IBM DeveloperWorks has published a tutorial on the “Shell Curses” library of cursor-manipulation script functions for shell programmers. Written by Dana French, the creator of Shell Curses back in 1993, this intermediate-level tutorial explains the library's terminal functions, and provides tips and code samples for writing typical scripts.
Much like the “C” language “Curses” library, Shell Curses enable programmers to perform text-based cursor movements to specific screen locations, says French. The library enables shell programmers to create menuing and data-entry systems without the need to use compiled binaries.
In recent years, says French, knowledge of Shell Curses has faded among UNIX administrators due to the improvements in graphical interfaces. Yet, “the need still exists for these functions,” he argues. For example, they are an efficient way to write Bash shell scripts that have menus and do input-entry validation or for creating front-ends for installation systems, databases, and other menuing programs. The syntax is similar to “C” Curses, says French, but Shell Curses offers the advantage of not requiring compilation.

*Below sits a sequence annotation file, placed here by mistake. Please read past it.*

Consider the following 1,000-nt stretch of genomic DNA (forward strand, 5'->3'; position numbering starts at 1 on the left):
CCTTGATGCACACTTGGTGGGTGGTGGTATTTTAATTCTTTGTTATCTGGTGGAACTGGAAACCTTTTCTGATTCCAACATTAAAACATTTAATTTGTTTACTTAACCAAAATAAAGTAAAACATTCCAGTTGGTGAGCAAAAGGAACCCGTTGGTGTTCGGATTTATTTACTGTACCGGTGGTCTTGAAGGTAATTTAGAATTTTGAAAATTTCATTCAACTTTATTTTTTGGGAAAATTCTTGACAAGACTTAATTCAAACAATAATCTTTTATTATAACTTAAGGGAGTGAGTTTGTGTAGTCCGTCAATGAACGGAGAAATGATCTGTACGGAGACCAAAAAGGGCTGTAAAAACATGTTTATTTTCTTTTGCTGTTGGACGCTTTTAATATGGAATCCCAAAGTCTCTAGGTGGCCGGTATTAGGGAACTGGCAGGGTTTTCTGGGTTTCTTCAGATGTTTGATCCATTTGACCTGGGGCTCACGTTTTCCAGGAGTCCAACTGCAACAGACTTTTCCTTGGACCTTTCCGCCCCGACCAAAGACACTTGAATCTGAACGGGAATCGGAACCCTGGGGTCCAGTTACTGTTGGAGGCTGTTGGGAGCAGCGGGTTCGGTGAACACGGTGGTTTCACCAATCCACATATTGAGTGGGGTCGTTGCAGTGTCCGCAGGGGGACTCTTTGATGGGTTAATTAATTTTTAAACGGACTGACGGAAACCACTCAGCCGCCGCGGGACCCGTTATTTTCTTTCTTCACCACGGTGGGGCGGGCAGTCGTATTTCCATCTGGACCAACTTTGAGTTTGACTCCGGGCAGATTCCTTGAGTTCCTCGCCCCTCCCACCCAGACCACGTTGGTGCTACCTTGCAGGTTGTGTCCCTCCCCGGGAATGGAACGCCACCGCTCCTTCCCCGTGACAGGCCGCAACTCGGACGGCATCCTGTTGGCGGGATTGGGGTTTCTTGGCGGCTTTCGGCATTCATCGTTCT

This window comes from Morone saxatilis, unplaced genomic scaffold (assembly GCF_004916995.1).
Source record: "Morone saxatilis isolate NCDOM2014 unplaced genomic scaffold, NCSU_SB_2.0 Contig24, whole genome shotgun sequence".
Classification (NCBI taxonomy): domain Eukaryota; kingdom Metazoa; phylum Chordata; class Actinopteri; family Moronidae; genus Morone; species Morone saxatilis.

In the tutorial, French describes each of the functions, as well as “enhanced” functions such as getwd (retrieve one word from standard input). He then provides code examples and offers tips such as how to overcome a common glitch when using Shell Curses with IBM AIX, and how to decide when to use a function library vs. including a file as a “dot” script.
This article was originally published on LinuxDevices and has been donated to the open source community by QuinStreet Inc. Please visit LinuxToday.com for up-to-date news and articles about Linux and open source.